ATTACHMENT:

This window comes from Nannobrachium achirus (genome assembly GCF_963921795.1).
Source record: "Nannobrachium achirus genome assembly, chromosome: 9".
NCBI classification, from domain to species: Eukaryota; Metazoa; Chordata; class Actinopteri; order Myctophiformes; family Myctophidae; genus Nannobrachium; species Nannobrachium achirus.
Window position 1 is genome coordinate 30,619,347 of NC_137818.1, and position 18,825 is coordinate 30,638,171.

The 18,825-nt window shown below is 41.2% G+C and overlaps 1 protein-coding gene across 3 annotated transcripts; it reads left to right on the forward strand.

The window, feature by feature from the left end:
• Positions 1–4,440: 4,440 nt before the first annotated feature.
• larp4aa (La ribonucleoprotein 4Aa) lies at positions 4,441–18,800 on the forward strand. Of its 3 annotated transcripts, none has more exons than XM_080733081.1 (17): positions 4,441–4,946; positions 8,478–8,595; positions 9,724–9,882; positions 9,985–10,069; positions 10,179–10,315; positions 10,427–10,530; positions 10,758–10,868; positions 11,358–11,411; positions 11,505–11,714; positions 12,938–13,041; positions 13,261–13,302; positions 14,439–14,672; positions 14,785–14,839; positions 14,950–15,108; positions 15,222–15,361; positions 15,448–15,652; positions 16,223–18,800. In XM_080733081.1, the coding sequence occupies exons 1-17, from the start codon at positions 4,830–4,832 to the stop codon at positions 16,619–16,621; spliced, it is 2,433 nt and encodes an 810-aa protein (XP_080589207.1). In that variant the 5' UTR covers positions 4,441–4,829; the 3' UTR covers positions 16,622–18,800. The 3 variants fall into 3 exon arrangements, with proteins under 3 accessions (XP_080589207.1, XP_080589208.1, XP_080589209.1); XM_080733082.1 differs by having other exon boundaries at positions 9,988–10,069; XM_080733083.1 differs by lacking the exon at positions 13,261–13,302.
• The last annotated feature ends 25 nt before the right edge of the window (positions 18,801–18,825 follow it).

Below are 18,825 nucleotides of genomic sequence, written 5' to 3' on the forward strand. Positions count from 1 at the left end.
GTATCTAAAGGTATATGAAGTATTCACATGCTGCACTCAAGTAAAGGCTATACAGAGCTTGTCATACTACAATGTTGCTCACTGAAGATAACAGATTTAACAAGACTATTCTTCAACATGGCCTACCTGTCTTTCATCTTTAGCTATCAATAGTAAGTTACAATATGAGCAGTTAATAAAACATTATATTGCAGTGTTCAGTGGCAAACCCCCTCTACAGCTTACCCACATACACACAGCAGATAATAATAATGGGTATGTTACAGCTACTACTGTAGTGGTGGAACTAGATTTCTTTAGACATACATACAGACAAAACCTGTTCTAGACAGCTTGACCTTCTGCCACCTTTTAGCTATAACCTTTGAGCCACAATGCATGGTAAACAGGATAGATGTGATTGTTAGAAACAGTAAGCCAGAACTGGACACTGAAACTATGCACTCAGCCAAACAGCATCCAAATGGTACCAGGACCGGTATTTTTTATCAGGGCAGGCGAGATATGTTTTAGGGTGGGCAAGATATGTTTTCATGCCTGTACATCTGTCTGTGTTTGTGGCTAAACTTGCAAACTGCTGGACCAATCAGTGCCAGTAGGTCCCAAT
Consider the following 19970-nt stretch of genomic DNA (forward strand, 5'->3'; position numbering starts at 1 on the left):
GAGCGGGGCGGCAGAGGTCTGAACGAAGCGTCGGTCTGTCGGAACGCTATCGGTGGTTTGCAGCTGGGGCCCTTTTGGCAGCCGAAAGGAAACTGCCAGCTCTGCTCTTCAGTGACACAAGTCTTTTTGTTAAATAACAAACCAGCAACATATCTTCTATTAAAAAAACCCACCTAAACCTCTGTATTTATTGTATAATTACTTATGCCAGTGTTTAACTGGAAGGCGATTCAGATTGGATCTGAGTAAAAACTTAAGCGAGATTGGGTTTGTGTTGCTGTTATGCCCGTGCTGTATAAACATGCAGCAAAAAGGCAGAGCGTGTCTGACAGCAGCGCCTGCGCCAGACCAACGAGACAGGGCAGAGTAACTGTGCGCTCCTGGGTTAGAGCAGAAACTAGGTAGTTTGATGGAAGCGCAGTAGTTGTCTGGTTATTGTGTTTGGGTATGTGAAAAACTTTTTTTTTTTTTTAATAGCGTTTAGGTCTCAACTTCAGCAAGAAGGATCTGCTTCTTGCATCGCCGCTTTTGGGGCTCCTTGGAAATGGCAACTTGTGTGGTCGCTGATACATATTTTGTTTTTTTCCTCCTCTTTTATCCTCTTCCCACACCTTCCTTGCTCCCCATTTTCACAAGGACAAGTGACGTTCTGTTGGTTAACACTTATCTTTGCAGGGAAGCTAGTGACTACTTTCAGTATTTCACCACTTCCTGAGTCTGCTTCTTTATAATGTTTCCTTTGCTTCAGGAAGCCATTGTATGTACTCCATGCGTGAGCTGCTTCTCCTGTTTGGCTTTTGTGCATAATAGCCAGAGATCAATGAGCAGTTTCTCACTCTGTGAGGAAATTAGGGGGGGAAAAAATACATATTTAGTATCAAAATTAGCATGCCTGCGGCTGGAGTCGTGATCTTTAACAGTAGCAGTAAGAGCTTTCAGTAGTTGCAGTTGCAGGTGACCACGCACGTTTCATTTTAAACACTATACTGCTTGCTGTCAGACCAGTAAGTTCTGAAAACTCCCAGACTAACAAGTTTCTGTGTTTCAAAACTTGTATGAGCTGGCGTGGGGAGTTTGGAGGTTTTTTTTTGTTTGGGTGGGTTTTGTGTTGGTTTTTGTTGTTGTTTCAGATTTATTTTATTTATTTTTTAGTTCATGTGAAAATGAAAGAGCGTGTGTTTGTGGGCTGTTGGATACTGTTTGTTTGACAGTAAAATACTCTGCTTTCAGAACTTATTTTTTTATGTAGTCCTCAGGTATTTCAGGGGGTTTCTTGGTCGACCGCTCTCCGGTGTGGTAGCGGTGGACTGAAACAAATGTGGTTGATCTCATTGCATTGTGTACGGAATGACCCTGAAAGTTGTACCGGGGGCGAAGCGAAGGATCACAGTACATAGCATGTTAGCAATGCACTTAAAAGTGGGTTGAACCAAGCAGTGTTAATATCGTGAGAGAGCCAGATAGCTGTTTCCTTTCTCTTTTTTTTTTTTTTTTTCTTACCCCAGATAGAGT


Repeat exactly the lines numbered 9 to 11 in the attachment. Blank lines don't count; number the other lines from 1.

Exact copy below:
• The last annotated feature ends 25 nt before the right edge of the window (positions 18,801–18,825 follow it).

Below are 18,825 nucleotides of genomic sequence, written 5' to 3' on the forward strand. Positions count from 1 at the left end.
GTATCTAAAGGTATATGAAGTATTCACATGCTGCACTCAAGTAAAGGCTATACAGAGCTTGTCATACTACAATGTTGCTCACTGAAGATAACAGATTTAACAAGACTATTCTTCAACATGGCCTACCTGTCTTTCATCTTTAGCTATCAATAGTAAGTTACAATATGAGCAGTTAATAAAACATTATATTGCAGTGTTCAGTGGCAAACCCCCTCTACAGCTTACCCACATACACACAGCAGATAATAATAATGGGTATGTTACAGCTACTACTGTAGTGGTGGAACTAGATTTCTTTAGACATACATACAGACAAAACCTGTTCTAGACAGCTTGACCTTCTGCCACCTTTTAGCTATAACCTTTGAGCCACAATGCATGGTAAACAGGATAGATGTGATTGTTAGAAACAGTAAGCCAGAACTGGACACTGAAACTATGCACTCAGCCAAACAGCATCCAAATGGTACCAGGACCGGTATTTTTTATCAGGGCAGGCGAGATATGTTTTAGGGTGGGCAAGATATGTTTTCATGCCTGTACATCTGTCTGTGTTTGTGGCTAAACTTGCAAACTGCTGGACCAATCAGTGCCAGTAGGTCCCAAT